This spring, someone was casually looking through Google Street View when he spotted a spacecraft near McCarran International Airport. Certain segments of the internet went a little crazy as the word spread, and just as quickly, the buzz buzzed away.
The spacecraft in question is an art car built to look like a “Star Trek” shuttlecraft, and it is owned by Cory Mervis-Bocskor. The nondescript building it is parked in front of is Sin City BMW, an auto repair shop inside a former fire station at 5710 Spencer St., where it is undergoing repairs and conversion to be a street-legal vehicle. How it came to be and how it came to be there is a longer story.
“I had two friends from high school who were ‘Star Wars’ freaks,” said Robert Strever, who built the shuttle. “I was building movie and custom cars for a private company, and they were after me to build a landspeeder so they could meet girls in it, so I did.”
Strever and his friends had a good time showing off the vehicle, but eventually, he put it on eBay, where it was purchased by a science fiction fan.
“He was a big ‘Star Trek’ fan, and he told me he had helped produce ‘Trekkies’ (a 1997 documentary about ‘Star Trek’ fans),” Strever said. “He said he wanted to make another one, and I told him I could build a shuttlecraft, and I did, in 2003, just before I moved from Southern California to Crescent City (Calif.), but I never got to really finish it.”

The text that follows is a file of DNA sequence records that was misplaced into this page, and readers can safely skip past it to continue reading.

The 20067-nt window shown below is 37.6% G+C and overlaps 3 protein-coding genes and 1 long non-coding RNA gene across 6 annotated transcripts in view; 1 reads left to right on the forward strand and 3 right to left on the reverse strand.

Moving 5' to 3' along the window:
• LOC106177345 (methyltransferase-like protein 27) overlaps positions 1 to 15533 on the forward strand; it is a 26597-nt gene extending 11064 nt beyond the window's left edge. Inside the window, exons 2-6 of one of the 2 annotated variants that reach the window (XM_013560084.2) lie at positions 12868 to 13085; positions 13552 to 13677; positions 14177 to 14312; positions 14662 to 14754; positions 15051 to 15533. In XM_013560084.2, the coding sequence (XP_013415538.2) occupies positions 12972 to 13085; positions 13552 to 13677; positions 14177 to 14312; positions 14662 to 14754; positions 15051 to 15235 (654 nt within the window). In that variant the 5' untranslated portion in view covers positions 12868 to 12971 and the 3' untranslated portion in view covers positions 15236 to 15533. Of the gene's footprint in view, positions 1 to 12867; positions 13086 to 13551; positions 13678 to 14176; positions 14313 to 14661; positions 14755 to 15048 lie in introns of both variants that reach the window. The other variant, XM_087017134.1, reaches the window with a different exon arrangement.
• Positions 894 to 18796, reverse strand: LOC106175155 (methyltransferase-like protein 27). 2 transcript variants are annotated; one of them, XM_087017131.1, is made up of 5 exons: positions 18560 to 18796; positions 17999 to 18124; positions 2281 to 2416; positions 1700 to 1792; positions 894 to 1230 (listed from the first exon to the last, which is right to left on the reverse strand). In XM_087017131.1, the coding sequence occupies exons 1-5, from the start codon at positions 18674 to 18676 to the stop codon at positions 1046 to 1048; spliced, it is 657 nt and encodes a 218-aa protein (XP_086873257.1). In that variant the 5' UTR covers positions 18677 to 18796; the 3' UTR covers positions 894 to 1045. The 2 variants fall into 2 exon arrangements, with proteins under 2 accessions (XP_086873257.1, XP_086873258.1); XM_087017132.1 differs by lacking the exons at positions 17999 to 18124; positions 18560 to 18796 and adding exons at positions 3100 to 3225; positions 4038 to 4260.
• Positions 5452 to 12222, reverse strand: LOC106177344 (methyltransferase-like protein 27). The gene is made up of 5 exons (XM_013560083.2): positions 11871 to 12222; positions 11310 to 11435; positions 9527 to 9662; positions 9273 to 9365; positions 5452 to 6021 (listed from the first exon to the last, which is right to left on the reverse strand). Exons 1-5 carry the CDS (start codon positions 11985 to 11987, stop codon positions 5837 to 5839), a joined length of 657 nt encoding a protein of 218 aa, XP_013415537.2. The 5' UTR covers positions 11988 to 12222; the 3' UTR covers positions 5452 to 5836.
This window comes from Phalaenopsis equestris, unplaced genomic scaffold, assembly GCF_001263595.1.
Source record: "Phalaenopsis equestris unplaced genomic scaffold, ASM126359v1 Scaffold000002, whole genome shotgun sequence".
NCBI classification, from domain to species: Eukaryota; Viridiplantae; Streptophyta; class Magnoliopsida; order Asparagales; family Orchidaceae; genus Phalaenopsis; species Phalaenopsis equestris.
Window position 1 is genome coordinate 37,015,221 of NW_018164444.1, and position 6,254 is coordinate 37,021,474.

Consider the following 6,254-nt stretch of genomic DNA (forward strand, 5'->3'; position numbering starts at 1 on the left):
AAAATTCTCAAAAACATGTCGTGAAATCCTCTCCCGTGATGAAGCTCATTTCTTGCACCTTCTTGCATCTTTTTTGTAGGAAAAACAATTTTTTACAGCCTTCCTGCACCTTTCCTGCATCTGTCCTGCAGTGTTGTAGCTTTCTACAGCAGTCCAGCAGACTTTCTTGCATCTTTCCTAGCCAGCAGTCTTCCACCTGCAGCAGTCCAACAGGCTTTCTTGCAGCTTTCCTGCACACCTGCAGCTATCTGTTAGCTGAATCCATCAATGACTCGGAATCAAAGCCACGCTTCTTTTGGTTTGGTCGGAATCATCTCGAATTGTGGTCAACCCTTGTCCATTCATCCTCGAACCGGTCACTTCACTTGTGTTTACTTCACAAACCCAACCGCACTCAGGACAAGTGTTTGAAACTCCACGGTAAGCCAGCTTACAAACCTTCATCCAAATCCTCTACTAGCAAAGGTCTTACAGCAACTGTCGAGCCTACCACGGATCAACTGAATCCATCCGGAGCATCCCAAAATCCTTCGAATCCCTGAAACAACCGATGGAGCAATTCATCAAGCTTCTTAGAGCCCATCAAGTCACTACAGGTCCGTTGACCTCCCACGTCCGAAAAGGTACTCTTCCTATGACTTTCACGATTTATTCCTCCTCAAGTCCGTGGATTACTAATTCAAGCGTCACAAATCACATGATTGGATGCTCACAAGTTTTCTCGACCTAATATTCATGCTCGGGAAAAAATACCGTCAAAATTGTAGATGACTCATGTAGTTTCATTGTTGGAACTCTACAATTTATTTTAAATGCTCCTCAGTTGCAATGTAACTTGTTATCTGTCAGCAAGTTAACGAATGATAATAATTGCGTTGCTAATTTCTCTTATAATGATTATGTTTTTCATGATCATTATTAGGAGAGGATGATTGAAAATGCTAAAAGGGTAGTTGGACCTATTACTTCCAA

Strever’s father was going through cancer treatments, and he moved to the rural community in Northern California to help him through it. He liked the area and never left.
The shuttle also ended up on eBay, where Mervis-Bocskor spotted it and began trailering it up to Burning Man north of Reno as an art car. The playa has been rough on the shuttle, which is how it ended up at Chris Willett’s Sin City BMW.
“The playa dust is really fine, and it clogged the filters and just wiped out a lot of the mechanical,” Willett said. “We did a new transmission and some steering.”
Mervis-Bocskor not only wants to bring it back up to Burning Man, but she and her husband, Leslie Bocskor, want to bring it to the 50th anniversary Star Trek Convention scheduled for Aug. 3-7 at the Rio, 3700 W. Flamingo Road, and they want to drive it there. To do that, they need to make it street-legal.
“It was originally built on the chassis of a Ford Aerostar,” Willett said. “Right now, we’re completing all of the safety points that have to be done, which have to be current to the chassis. That means seatbelts, airbags, a catalytic converter, headlights, taillights, blinkers, signals, all of that.”
Willett’s staff already found and installed rearview mirrors and windshield wipers salvaged from a bus that was being converted to be the setting for military training. His shop also builds rat rods for Rockabilly shows and specializes in BMW specialty builds. It has a long waiting list for what Willett calls “Nut and Bolt BMW restorations,” but he’s confident the shop will have the shuttle ready in time.
“Not all repair shops will work on art cars because it’s very time-consuming,” Willett said. “For instance, this won’t fit on the lift.”
Strever still builds unusual vehicles when he has the time and is currently building another landspeeder. He’s seen the shuttle twice, and he’s pondering heading out to see it again this year.
“That thing has unlimited potential,” Strever said. “If the interior was all decked out with lights and electronics, that thing would be in all kinds of magazines.”
To reach East Valley View reporter F. Andrew Taylor, email firstname.lastname@example.org or call 702-380-4532.